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What a former employer can say about you in Texas

Jobs don’t always end well. Maybe you were terminated because your manager suspected you of stealing, or perhaps a colleague accused you of sexual harassment. Regardless of whether or not such claims were valid, they can tarnish your reputation and make it difficult to find another job.

If you ended your last job on bad terms, you might be concerned about what this means for your future employment opportunities. If a prospective employer contacts your previous company for an employer reference, what are they allowed to say?

Some companies have internal policies, which limit the details an employer may disclose in such a reference. For instance, a company policy may dictate that an employer can only confirm a former employee’s job title and dates of employment—but prohibits them from releasing information pertaining to the employee’s performance or reason for leaving. However, it’s important to understand that such policies are company-specific—not a requisite of any law.

State laws concerning employer references vary greatly across the country. In today’s post, we examine the relevant laws in Texas.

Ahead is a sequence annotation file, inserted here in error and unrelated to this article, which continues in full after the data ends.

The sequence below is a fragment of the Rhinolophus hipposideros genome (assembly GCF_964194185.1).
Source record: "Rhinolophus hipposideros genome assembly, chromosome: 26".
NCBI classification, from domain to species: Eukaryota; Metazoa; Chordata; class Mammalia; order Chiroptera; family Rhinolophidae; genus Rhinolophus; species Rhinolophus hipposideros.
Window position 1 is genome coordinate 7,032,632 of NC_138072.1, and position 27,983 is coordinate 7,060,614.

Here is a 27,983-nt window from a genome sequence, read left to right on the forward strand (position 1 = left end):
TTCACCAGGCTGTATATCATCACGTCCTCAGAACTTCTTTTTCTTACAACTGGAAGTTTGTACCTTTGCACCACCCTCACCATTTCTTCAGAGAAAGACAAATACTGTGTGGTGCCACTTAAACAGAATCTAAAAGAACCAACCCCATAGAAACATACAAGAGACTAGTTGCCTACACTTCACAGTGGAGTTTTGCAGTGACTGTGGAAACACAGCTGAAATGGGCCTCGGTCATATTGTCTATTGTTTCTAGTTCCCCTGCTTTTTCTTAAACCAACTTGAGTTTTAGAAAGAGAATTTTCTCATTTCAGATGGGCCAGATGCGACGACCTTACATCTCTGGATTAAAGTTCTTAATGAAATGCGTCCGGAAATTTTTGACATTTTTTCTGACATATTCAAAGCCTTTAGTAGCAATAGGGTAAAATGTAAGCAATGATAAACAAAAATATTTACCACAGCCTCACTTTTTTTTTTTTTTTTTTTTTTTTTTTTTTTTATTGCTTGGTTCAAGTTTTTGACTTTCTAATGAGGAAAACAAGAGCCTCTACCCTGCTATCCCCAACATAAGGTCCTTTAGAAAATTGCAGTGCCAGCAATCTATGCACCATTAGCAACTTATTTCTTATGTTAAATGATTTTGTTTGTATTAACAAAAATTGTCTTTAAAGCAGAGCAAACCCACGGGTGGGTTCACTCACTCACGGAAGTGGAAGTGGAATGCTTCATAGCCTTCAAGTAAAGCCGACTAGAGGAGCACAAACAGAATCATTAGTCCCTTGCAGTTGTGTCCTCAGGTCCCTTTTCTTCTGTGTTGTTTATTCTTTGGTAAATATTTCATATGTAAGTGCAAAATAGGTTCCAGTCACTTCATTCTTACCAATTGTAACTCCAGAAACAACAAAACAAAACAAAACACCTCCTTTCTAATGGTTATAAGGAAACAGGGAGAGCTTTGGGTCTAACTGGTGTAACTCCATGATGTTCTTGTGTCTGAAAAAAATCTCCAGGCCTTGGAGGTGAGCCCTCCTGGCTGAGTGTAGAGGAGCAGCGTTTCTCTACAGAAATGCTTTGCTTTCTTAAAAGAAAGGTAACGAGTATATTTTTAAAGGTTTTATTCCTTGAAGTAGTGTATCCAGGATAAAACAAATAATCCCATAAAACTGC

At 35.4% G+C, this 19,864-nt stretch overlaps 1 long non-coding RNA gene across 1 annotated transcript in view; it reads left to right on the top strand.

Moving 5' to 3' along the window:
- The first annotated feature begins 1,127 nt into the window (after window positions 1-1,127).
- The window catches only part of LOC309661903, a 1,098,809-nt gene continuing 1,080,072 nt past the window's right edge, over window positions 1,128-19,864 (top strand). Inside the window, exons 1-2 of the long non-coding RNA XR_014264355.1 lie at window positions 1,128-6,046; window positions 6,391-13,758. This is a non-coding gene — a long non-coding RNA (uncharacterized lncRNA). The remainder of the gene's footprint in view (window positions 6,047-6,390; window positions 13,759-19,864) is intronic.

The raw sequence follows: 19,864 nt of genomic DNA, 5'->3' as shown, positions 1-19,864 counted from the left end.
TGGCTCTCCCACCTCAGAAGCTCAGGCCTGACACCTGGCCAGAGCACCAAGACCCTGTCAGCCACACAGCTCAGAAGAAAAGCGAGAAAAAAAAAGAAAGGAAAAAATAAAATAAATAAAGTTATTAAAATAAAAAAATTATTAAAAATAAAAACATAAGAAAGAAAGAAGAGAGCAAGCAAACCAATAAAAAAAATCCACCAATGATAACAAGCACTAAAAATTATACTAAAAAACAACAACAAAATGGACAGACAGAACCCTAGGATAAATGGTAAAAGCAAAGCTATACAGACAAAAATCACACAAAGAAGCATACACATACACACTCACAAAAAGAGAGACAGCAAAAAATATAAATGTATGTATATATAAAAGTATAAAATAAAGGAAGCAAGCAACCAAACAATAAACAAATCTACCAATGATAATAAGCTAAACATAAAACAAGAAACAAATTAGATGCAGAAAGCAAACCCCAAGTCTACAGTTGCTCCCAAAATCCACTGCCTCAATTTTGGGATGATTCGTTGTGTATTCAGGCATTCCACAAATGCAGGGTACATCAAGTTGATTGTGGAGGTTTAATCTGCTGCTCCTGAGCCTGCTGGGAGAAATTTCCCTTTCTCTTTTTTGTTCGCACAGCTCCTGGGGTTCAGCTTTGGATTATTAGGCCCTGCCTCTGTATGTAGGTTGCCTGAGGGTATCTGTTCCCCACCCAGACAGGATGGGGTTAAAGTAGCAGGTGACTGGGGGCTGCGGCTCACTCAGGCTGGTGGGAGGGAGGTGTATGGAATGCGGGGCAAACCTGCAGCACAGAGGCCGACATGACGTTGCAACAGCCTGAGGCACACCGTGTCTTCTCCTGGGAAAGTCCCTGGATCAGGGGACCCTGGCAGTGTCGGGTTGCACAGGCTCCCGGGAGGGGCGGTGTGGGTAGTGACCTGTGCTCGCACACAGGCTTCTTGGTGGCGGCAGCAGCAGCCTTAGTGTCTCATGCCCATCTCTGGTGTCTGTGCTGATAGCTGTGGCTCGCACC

Contents of referral

Under Texas law, an employer may release the following information to a former employee or prospective employer:

  • Reason employee left the company—and if terminated, the reason for termination
  • Employee’s performance on the job
  • Other assessment factors, such as employee’s effort, attendance and attitude

As long as the employer’s disclosure is written in good faith, and the employer has reason to believe the above-stated information is true, they are immune from any liability.

Employee notification

Anytime an employee leaves a job voluntarily, their employer must give them a document stating that the employee’s separation from the company was voluntary and detailing the employee’s:

  • Job title,
  • Dates of employment and
  • Performance.

A former employee also has the right to request a written copy of any information a former employer provides to the former employee’s prospective employer. The former employer must provide this statement within 10 days of receive such a request, along with the names of all recipients of the statement.

In addition, even if a former employee does not specifically request a disclosure of employer referrals, the former employer must send the former employee a copy of any employer referral they send, if it includes the reason for the employee’s termination. This requirement is nullified only if the former employee has explicitly permitted the release of this information in writing.

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